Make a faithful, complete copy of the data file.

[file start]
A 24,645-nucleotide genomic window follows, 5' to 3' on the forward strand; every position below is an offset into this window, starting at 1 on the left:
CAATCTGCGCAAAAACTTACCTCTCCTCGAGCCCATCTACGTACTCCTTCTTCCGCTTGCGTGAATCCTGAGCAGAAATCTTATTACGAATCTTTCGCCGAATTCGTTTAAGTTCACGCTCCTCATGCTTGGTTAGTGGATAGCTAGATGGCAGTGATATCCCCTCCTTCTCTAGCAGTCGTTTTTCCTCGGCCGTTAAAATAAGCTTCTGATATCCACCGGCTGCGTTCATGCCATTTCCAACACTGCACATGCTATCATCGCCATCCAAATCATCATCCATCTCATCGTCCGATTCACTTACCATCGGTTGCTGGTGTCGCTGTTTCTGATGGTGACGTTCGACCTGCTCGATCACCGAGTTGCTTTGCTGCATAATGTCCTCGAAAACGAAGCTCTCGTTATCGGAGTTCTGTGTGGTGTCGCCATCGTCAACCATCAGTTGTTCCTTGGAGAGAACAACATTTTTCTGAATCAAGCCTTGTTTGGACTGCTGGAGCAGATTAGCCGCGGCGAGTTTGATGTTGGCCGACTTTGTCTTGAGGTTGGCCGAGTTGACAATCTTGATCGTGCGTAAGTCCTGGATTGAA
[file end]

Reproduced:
A 24,645-nucleotide genomic window follows, 5' to 3' on the forward strand; every position below is an offset into this window, starting at 1 on the left:
CAATCTGCGCAAAAACTTACCTCTCCTCGAGCCCATCTACGTACTCCTTCTTCCGCTTGCGTGAATCCTGAGCAGAAATCTTATTACGAATCTTTCGCCGAATTCGTTTAAGTTCACGCTCCTCATGCTTGGTTAGTGGATAGCTAGATGGCAGTGATATCCCCTCCTTCTCTAGCAGTCGTTTTTCCTCGGCCGTTAAAATAAGCTTCTGATATCCACCGGCTGCGTTCATGCCATTTCCAACACTGCACATGCTATCATCGCCATCCAAATCATCATCCATCTCATCGTCCGATTCACTTACCATCGGTTGCTGGTGTCGCTGTTTCTGATGGTGACGTTCGACCTGCTCGATCACCGAGTTGCTTTGCTGCATAATGTCCTCGAAAACGAAGCTCTCGTTATCGGAGTTCTGTGTGGTGTCGCCATCGTCAACCATCAGTTGTTCCTTGGAGAGAACAACATTTTTCTGAATCAAGCCTTGTTTGGACTGCTGGAGCAGATTAGCCGCGGCGAGTTTGATGTTGGCCGACTTTGTCTTGAGGTTGGCCGAGTTGACAATCTTGATCGTGCGTAAGTCCTGGATTGAA